WASHINGTON — The International Monetary Fund downgraded its forecast for the U.S. economy this year and said America should raise the minimum wage to help the poor, offer paid maternity leave to encourage more women to work and overhaul the corporate tax system to boost productivity.
In its annual checkup of the U.S. economy, the IMF on Wednesday predicted 2.2 percent U.S. growth this year, down from 2.4 percent in 2015. In April, the international lending agency had forecast 2.4 percent growth for 2016.
Still, IMF managing director Christine Lagarde, citing a healthy job market, says “the U.S. economy is in good shape.” U.S. unemployment fell last month to an eight-year low 4.7 percent. Employers have added a solid 200,000 jobs a month over the past year.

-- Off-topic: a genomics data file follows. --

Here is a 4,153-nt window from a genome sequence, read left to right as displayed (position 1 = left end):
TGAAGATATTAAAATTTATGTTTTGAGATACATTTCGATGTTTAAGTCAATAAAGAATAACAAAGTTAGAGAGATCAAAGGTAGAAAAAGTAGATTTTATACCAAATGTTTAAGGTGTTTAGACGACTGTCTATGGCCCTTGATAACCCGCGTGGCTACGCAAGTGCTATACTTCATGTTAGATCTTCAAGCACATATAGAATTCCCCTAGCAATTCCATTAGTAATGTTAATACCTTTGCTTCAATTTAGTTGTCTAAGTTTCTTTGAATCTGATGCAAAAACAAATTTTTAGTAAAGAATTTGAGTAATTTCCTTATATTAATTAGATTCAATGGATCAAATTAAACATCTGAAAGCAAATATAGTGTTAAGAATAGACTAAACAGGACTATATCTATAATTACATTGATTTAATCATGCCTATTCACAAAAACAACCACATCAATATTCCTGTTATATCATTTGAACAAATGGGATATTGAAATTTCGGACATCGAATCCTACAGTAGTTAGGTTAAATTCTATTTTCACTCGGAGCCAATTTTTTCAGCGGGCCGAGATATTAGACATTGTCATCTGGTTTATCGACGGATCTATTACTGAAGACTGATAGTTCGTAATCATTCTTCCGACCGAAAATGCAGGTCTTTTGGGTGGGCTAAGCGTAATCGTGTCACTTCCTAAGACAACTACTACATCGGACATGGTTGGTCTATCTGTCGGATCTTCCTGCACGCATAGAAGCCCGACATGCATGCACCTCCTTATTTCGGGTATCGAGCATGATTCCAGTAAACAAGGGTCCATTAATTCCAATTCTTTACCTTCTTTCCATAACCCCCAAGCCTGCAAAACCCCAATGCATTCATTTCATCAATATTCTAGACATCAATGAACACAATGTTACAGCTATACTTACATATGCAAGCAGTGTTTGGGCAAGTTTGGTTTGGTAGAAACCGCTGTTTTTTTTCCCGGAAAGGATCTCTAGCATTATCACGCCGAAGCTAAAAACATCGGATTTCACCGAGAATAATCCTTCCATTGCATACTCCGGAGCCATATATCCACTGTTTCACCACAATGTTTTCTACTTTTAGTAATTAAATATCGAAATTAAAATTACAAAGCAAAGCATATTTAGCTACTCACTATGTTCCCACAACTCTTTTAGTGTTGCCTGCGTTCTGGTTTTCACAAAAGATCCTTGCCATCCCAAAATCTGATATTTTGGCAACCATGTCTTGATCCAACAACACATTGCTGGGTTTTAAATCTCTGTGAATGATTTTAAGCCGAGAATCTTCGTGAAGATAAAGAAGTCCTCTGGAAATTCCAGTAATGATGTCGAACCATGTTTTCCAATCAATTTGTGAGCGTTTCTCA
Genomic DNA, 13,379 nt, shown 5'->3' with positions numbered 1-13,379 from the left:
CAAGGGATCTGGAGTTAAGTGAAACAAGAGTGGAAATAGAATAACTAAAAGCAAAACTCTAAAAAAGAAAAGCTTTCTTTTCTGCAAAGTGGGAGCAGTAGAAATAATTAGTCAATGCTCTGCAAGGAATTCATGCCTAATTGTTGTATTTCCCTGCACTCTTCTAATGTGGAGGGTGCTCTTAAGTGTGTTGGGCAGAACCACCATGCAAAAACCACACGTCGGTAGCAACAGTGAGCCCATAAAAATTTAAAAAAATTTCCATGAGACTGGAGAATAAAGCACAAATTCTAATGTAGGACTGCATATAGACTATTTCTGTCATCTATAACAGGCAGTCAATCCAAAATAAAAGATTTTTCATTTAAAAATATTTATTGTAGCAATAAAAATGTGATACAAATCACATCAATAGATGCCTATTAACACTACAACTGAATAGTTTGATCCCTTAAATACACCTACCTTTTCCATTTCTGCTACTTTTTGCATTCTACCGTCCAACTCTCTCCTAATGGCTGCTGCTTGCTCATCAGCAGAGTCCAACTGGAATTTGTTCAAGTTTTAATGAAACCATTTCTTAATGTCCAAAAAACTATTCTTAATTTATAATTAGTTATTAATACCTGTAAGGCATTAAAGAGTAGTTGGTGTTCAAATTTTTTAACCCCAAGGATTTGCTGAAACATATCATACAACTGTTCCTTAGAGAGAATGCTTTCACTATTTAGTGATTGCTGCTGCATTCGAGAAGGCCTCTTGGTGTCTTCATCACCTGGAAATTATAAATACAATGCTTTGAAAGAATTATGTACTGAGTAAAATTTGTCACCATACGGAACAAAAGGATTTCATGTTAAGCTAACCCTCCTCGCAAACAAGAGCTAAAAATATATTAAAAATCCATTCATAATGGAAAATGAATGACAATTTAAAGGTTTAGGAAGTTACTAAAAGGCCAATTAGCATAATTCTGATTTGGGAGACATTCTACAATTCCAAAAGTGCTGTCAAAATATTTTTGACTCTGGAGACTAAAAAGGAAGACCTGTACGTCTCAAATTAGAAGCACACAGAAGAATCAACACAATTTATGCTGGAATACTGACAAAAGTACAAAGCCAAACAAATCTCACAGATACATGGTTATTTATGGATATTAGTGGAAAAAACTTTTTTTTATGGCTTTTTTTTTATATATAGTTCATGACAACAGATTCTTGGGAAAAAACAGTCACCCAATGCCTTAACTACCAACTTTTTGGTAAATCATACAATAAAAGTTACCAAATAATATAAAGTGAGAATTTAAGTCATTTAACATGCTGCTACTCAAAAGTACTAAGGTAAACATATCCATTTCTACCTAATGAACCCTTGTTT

The U.S. is growing faster than most other advanced economies. The IMF foresees 1.5 percent growth this year for the 19 countries that use the euro currency, and 0.5 percent growth for Japan.
The American economy got off to a slow start this year, expanding at a lackluster 0.8 percent annual pace from January through March. A strong dollar hurt exporters by making their goods costlier in foreign markets. Energy companies have slashed investment in the face of low oil prices.
But Lagarde said the U.S. faces longer term economic problems, including an aging labor force, weak productivity growth and growing income inequality.
She noted that the United States is the only rich country in the world that does not offer paid maternity leave and that American women are far less likely to work than men. Offering paid family leave and help with childcare costs could encourage more women to seek jobs, she said.
The U.S. could improve productivity by overhauling the corporate tax system — reducing tax rates and eliminating loopholes that encourage inefficiency, the IMF said.
To combat widening income inequality, it recommended a higher minimum wage and expanded tax breaks for the poor.
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